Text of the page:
A hut in the heart of winter is a glorious thing

Email|Print| Text size + By Marty Basch
Globe Correspondent / February 18, 2007

PINKHAM NOTCH, N.H. -- A lone hiker from Scituate, Sean Wallis, paused a moment before continuing his ascent on the Nineteen-Mile Brook Trail to rugged and steep Carter Dome.

"Can you do me a favor?" said Wallis, a Boston municipal employee, as we descended the same path. "Take my picture. You are probably the only people I'm going to see all day."

Wallis might have been right, but there is a place in U-shaped Carter Notch where hikers and snowshoers can find someone -- even in the frozen heart of winter: the Appalachian Mountain Club's Carter Notch Hut.

The stone structure is the oldest AMC hut still in use. Built in 1914, the warming shelter and its two frosty bunkhouses are situated in a ruggedly beautiful mountain pass reachable only by trekking nearly four miles from a Route 16 trailhead in Pinkham Notch. The hut sits under a pair of jagged 4,000-foot mountains and alongside a pair of small lakes, which makes it a launching pad for hikers who want to cross some of the 48 New Hampshire peaks that top 4,000 feet off their to-do list.

It is also a destination for overnight visitors looking for the relative comfort provided by a kitchen with a six-burner stove, a wood stove for heat, outdoor toilets, potable water, and unheated sleeping quarters. The shelter is one of three AMC huts open for winter use in the White Mountains, along with Franconia Notch State Park's Lonesome Lake Hut and Zealand Hut by Crawford Notch.

A night at the hut was the goal as we left the trailhead at midmorning on a recent winter day with temperatures hovering near freezing. Our backpacks were loaded with cold-weather gear , including winter-rated sleeping bags, snowshoes, and food supplies.

Through the hardwood forest, the wind whistled, trees creaked, and water trickled as our footsteps crunched along the snowy trail that followed the brook's northeast bank. By a washed-out bridge about halfway into the journey, we met the first of five hikers we would see descending from the hut. They all told us winter was ahead. Included in the string of hikers was a caretaker on shift change who warned us not to venture onto the unsafe ice near the hut.

As we continued through a mix of spruce and fir, the snow depth increased and we encountered a few icy spots. At a junction about a quarter mile from the hut, the trail took a sharp turn down to the first of the two diminutive Carter lakes. The wind howled as we approached the lake's edge and we looked up to Wildcat Mountain's cliffs, fangs of ice, and leafless trees.

The trail crossed narrowly between the lakes and brought into view the massive, rounded peak of Carter Dome. On the ridge leading to the summit about a mile away, a large boulder named Pulpit Rock clung to the side of the mountain. One more pitch up and we reached the hut after our slow, four-hour hike. No one was home. The self-service kitchen had water ready to boil for some well-deserved hot chocolate to thaw us out.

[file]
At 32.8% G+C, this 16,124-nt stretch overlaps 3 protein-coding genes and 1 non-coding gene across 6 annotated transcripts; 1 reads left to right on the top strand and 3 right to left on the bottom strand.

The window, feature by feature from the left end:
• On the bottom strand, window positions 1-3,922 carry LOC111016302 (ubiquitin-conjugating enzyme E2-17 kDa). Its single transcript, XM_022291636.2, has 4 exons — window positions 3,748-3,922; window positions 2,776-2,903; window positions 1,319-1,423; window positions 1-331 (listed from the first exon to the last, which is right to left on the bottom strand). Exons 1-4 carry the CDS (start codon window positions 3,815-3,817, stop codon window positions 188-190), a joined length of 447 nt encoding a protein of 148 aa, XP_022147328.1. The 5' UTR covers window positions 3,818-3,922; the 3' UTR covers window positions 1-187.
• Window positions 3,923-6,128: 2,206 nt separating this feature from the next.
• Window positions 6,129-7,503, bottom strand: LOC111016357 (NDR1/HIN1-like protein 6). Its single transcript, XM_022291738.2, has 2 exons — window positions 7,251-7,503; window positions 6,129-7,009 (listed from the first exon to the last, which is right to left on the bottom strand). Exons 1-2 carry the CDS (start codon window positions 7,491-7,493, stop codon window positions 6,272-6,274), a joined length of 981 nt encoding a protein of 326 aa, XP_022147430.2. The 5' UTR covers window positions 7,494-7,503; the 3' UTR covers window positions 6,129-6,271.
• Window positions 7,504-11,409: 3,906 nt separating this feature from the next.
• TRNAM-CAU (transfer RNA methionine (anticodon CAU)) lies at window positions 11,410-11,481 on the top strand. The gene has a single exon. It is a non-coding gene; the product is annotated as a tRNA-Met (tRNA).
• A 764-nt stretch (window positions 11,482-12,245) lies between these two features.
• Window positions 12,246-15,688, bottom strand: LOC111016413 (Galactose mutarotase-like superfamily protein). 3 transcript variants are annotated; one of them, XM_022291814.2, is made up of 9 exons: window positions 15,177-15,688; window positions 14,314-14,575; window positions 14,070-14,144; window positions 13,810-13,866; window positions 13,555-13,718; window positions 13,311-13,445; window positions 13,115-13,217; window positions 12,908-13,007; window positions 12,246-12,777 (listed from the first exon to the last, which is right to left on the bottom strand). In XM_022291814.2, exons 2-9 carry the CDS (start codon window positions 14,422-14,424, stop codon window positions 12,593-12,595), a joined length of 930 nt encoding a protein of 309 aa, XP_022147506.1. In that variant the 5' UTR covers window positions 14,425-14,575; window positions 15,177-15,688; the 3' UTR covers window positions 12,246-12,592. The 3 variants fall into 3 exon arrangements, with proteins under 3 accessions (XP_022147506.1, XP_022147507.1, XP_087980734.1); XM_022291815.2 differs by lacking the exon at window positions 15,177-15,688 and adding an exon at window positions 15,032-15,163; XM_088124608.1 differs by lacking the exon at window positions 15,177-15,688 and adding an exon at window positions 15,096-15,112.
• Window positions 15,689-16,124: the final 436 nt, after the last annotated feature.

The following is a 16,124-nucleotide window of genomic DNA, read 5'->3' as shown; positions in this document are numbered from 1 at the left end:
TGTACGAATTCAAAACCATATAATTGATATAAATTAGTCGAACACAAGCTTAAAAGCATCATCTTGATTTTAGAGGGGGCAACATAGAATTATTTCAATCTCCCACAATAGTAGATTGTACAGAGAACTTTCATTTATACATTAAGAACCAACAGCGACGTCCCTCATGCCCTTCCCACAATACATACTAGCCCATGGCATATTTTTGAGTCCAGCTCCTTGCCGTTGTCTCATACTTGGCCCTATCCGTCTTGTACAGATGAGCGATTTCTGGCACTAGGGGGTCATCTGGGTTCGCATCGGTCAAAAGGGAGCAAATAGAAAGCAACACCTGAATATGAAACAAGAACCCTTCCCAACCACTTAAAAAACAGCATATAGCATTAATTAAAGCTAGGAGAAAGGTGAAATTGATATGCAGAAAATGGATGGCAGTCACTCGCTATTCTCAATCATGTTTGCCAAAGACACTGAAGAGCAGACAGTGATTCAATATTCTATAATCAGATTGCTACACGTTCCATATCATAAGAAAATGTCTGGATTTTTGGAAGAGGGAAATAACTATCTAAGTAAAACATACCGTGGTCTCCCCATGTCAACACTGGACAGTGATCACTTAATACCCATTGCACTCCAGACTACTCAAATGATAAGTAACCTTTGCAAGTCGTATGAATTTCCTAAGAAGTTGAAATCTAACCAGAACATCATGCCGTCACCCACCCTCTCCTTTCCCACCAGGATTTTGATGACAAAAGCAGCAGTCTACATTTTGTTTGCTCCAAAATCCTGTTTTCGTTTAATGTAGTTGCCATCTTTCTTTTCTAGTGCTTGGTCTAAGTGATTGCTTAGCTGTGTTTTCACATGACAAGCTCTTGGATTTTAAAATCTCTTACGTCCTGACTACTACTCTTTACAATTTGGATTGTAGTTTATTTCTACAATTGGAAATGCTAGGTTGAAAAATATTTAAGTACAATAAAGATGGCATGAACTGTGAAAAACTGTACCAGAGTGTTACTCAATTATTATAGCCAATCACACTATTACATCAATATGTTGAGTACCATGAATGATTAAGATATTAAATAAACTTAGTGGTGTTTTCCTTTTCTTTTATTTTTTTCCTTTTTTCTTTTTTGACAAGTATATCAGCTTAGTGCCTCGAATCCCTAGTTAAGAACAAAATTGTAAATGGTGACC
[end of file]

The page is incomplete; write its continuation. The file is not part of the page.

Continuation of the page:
A sign told us the wood stove would be lighted by the caretaker after dark. We hoped that would be soon. The temperature outside was 22 degrees compared with 44 inside. While we waited, we explored the mountain complex and the lake shores before returning to the rustic hut for a cold game of cribbage.

The arrival of caretaker and hut system manager Mike Kautz was a welcome sight. He fired up the wood stove and lighted the overhead gas lights , which provided warmth and illumination. As darkness fell, he checked in for a 5 p.m. radio chat with the AMC's Pinkham Notch Visitor Center. In the morning, he would use the radio for a daily weather report. We were the only two visitors that night.

"Saturday nights are usually busiest," he said.

Hut caretakers are a hearty bunch, commuting to their 10-day shifts on foot. Their duties vary from serving as tourist guides to taking part in mountain rescue missions. They also do light maintenance like shoveling snow and monitoring the solar panels that produce the hut's electricity. During down time, they read and write, but also keep the blood flowing by hiking, skiing, and snowshoeing.

As the temperature inside rose to a relatively balmy 58 degrees, we cooked up a quick dinner of lemon chicken and rice from our supplies . Oatmeal and chocolate chip cookies were dessert. Who says simple can't be good?

After a very active day, it was time for bed before 8 p.m. However, it was not easy to leave the warmth of the hut for the unheated bunkroom, where the temperature was 20 degrees and horizontal snow blew in our faces. The light from our headlamps lighted the snowy path to our sleeping quarters. Hot water bottles between the knees helped ease the journey to dreamland.

We awoke to about an inch of light snow and a temperature of 12 degrees. After a hearty breakfast of oatmeal and homemade sticky buns, we began the descent on snowshoes. The grip helped on icy stretches and we covered about two miles before taking them off.

Wallis was one of four hikers we met on our way down. He was working on his winter 4,000-foot list.

There are fewer people "and it is more challenging," he said about hiking in winter , something we had learned along the way to the Carter Notch Hut.

Contact Marty Basch, a freelance writer in New Hampshire, at

If You Go

Carter Notch Hut Appalachian Mountain Club

Pinkham Notch Visitor Center

Route 16, Gorham, N.H.


Self-service rates per night are $25 for AMC members, and $28 for nonmembers. From June 1 to Sept. 15 Carter Notch Hut will be operated on a full-service basis for the first time since 1995. Sunday through Friday nights, dinner, bunk, and breakfast for AMC adult members is $79, child $48; nonmember adults $87, child $53. Saturday night full-service $87 adult member, $53 child member; $94 adult nonmember, $58 child nonmember.

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